Available Light

This is a post from a friend on Google Plus. I was impressed at how David turned his life around. His story is inspirational, and worth sharing and definitely worth a read.

If you have done something like this, or know someone who wants to share their story, let us know!

I want to look at life — In the available light

I was forty years old at the time. Sitting in the doctors office waiting for my regular check-up. They happen every 90 days when you are diabetic. Not a big deal really. You go in, give some blood, get griped at for being over weight or your diet and then you move along. This had been the drill for years. In fact ten at the time. I found out I was insulin resistant when I was 30. They treat it the same way as being diabetic, but the truth is… I make plenty of insulin. My body just doesn’t use it…. (figures doesn’t it)

The Doc walks in, looks at the chart and gives me that disgusting sigh of frustration that everyone loves to hear. The count down to lecture starts in my mind

5…. 4 ….3 ….2

“David” he says, “What do you do for a living?”

Ok this caught me off guard…..

I thought I was about to get a first class gripe session about my diet or weight or something. But now he wants to know about my job. So, I tell him. At the time I was at Amazon. I ran the development for half of global payments. The doctor nodded his head as I explained my position and what I did then asked if this was a stressful job?

I explained that we have to maintain our systems at 99.99 to 99.999% uptime, and mine were responsible for securing all 500,000,000 credit cards in the database, and paying all of the merchants that use the Amazon platform to conduct business (roughly about 8 billion) as well as currency conversion and some other nifty things…. so

“Yeah, its stressful” I said.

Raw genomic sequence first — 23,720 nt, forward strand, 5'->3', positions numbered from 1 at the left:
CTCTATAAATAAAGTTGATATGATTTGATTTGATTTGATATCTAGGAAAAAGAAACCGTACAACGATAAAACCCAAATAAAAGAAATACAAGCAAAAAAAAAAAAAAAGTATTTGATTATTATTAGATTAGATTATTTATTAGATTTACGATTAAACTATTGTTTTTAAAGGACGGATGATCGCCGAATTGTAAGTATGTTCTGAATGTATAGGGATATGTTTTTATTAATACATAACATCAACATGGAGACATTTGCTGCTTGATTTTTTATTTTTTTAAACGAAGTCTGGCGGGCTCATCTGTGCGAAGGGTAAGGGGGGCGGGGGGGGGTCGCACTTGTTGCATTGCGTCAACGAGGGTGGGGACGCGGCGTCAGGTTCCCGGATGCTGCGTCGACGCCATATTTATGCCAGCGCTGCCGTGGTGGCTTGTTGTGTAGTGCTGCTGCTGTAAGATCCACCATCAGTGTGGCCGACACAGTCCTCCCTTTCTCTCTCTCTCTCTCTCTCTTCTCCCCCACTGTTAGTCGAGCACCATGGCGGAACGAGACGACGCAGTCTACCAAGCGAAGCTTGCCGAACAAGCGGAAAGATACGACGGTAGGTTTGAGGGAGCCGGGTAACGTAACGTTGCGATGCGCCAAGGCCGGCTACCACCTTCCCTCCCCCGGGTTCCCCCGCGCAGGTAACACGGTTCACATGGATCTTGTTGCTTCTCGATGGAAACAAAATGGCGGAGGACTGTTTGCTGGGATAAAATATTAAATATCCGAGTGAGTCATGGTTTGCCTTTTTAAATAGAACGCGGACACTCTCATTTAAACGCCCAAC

The doctor then went on to explain to me that my blood pressure was so high that I should be dead, my diet sucked, I was over weight and basically I was going to end up having a massive heart attack or die suffering from complete endocrine system failure.

Gee… and to think I thought I was going to get griped at for just my diet or something. Who know I was the epitome of the walking dead (literally). The doctor then asked me what I did as a hobby…

you know to relax…

“Code,” I said.
“Humm… doesnt sound relaxing, describe it to me” the doctor said.

“Well, its where I get an idea, I sketch it on paper, get some requirements and then start writing the code for the idea. It eventually becomes a product or an application” I explained.

“Is there more to it than that… sounds kinds simple” he said.

Irritated with the notion of what developers do as being simple, I then explained that this process involved me staying up until two or three in the morning for months on end, a fair bit of cussing when things didn’t work, MASSIVE ingestion of caffeine and a fair bit of snacking as well as a strong dose of metal music at high volume (you know, to keep me moving). After all if you are going to code you MUST eat and have loud music. (they teach you that in school… no, really. Coders Diet 101 and Metal Appreciation 101).

Needless to say, the doctor wasn’t impressed. The lecture began again. It was like listening to a parent in a Charlie Brown cartoon.

Waa Waaa Wa Waaa Waaa Wa Waaa !!

I didnt care. I had been coding since I was 14. I sure as hell wasn’t going to stop now.